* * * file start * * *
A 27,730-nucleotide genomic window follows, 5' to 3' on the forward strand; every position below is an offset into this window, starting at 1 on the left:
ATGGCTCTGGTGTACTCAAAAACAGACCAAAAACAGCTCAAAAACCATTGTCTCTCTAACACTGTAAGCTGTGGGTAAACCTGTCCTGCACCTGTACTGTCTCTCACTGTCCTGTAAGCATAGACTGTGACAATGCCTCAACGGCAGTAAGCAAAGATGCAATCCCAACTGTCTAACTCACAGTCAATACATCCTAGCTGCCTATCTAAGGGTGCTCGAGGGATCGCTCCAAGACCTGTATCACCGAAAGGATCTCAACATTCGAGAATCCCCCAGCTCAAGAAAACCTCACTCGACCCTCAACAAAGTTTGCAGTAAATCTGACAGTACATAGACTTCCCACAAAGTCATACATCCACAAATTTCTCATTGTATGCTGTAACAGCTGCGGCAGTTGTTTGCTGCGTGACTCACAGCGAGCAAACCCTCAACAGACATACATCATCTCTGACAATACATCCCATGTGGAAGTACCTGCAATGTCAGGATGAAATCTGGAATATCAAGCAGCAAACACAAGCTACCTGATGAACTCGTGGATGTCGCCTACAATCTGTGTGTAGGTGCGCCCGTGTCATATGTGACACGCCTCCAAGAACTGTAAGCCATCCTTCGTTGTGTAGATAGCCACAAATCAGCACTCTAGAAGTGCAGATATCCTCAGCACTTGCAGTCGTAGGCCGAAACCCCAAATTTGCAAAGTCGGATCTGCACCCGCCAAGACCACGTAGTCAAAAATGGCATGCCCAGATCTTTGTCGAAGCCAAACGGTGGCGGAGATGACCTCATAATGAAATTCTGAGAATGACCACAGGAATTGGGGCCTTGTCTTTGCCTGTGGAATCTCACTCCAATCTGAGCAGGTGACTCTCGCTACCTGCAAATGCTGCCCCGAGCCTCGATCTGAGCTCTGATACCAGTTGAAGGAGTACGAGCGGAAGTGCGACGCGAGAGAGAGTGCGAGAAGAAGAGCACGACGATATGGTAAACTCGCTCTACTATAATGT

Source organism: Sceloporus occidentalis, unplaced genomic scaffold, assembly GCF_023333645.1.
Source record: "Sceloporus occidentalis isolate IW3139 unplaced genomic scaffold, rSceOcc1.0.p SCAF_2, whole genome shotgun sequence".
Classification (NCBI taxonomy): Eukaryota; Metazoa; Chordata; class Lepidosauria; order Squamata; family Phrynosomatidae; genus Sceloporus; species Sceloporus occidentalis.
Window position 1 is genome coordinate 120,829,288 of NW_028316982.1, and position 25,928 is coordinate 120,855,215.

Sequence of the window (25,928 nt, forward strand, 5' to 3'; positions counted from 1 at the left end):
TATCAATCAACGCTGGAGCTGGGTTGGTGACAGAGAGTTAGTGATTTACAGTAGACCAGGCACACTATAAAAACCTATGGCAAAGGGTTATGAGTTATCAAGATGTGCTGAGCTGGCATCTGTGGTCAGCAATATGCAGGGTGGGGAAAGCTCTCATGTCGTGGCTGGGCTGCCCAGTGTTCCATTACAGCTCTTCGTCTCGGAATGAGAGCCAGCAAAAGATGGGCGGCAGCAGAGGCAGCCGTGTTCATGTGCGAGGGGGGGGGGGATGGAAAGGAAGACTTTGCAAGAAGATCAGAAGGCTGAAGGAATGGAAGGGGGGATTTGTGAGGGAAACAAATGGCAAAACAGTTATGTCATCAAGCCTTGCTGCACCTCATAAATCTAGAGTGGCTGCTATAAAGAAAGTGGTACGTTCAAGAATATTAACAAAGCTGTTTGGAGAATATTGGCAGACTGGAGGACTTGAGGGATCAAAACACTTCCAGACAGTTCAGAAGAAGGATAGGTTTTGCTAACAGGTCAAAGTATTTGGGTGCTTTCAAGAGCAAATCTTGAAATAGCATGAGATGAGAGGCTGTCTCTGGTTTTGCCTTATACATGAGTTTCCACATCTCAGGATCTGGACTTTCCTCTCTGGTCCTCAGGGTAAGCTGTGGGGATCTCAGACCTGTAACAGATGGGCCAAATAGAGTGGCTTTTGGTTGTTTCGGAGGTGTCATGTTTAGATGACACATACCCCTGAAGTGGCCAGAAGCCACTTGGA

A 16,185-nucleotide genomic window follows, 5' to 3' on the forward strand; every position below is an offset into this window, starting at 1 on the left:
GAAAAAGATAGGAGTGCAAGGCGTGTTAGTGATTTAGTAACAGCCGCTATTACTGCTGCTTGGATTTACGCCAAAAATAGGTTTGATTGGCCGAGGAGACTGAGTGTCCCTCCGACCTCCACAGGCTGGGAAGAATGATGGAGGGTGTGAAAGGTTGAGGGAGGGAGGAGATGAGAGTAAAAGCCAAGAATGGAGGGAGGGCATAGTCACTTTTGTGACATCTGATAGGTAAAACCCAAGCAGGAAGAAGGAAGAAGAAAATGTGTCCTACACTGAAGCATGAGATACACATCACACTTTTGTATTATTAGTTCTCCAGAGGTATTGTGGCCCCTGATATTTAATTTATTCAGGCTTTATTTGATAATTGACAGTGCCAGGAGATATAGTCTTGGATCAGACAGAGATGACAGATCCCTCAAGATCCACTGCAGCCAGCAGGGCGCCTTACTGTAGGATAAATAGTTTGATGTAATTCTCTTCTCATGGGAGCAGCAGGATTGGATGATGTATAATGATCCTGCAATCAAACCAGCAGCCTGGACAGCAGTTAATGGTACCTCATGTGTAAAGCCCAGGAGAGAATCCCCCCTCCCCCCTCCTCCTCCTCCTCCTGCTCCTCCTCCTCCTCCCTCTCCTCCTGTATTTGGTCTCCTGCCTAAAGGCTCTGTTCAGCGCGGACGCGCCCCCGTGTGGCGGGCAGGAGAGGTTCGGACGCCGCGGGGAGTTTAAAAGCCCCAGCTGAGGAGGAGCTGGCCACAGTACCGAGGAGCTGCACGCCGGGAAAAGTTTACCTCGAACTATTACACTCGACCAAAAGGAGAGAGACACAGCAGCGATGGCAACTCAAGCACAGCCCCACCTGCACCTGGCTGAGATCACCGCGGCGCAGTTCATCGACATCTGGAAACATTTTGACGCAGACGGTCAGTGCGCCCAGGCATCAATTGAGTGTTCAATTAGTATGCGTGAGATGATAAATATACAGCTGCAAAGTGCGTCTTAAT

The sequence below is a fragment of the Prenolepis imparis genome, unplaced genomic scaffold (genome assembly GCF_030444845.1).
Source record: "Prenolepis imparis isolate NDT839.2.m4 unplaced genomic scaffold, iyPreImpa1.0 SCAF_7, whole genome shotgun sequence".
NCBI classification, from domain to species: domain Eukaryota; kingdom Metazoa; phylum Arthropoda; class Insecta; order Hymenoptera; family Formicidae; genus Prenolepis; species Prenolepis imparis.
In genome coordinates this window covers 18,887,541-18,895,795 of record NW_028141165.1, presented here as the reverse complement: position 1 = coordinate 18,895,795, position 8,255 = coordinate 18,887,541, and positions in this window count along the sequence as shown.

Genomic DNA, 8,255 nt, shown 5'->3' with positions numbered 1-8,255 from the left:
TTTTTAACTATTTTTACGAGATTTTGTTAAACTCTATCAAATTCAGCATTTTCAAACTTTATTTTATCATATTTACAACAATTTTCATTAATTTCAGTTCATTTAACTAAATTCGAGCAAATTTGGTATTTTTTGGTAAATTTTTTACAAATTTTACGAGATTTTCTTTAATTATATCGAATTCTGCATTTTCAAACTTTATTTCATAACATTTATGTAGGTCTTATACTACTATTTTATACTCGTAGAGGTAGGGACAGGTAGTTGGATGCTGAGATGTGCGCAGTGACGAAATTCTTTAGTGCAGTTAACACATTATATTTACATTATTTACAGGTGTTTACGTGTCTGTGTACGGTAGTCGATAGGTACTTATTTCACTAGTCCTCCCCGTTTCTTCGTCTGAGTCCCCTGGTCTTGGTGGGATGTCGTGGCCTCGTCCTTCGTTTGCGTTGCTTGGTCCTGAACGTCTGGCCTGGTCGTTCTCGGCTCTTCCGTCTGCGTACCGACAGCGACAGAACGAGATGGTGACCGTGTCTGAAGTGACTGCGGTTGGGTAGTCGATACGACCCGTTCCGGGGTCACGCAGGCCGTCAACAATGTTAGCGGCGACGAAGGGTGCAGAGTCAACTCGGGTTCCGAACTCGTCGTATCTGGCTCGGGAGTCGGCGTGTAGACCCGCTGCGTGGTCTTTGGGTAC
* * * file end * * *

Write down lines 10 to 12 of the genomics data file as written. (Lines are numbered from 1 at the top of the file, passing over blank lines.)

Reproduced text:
GAAAAAGATAGGAGTGCAAGGCGTGTTAGTGATTTAGTAACAGCCGCTATTACTGCTGCTTGGATTTACGCCAAAAATAGGTTTGATTGGCCGAGGAGACTGAGTGTCCCTCCGACCTCCACAGGCTGGGAAGAATGATGGAGGGTGTGAAAGGTTGAGGGAGGGAGGAGATGAGAGTAAAAGCCAAGAATGGAGGGAGGGCATAGTCACTTTTGTGACATCTGATAGGTAAAACCCAAGCAGGAAGAAGGAAGAAGAAAATGTGTCCTACACTGAAGCATGAGATACACATCACACTTTTGTATTATTAGTTCTCCAGAGGTATTGTGGCCCCTGATATTTAATTTATTCAGGCTTTATTTGATAATTGACAGTGCCAGGAGATATAGTCTTGGATCAGACAGAGATGACAGATCCCTCAAGATCCACTGCAGCCAGCAGGGCGCCTTACTGTAGGATAAATAGTTTGATGTAATTCTCTTCTCATGGGAGCAGCAGGATTGGATGATGTATAATGATCCTGCAATCAAACCAGCAGCCTGGACAGCAGTTAATGGTACCTCATGTGTAAAGCCCAGGAGAGAATCCCCCCTCCCCCCTCCTCCTCCTCCTCCTGCTCCTCCTCCTCCTCCCTCTCCTCCTGTATTTGGTCTCCTGCCTAAAGGCTCTGTTCAGCGCGGACGCGCCCCCGTGTGGCGGGCAGGAGAGGTTCGGACGCCGCGGGGAGTTTAAAAGCCCCAGCTGAGGAGGAGCTGGCCACAGTACCGAGGAGCTGCACGCCGGGAAAAGTTTACCTCGAACTATTACACTCGACCAAAAGGAGAGAGACACAGCAGCGATGGCAACTCAAGCACAGCCCCACCTGCACCTGGCTGAGATCACCGCGGCGCAGTTCATCGACATCTGGAAACATTTTGACGCAGACGGTCAGTGCGCCCAGGCATCAATTGAGTGTTCAATTAGTATGCGTGAGATGATAAATATACAGCTGCAAAGTGCGTCTTAAT

The sequence below is a fragment of the Prenolepis imparis genome, unplaced genomic scaffold (genome assembly GCF_030444845.1).
Source record: "Prenolepis imparis isolate NDT839.2.m4 unplaced genomic scaffold, iyPreImpa1.0 SCAF_7, whole genome shotgun sequence".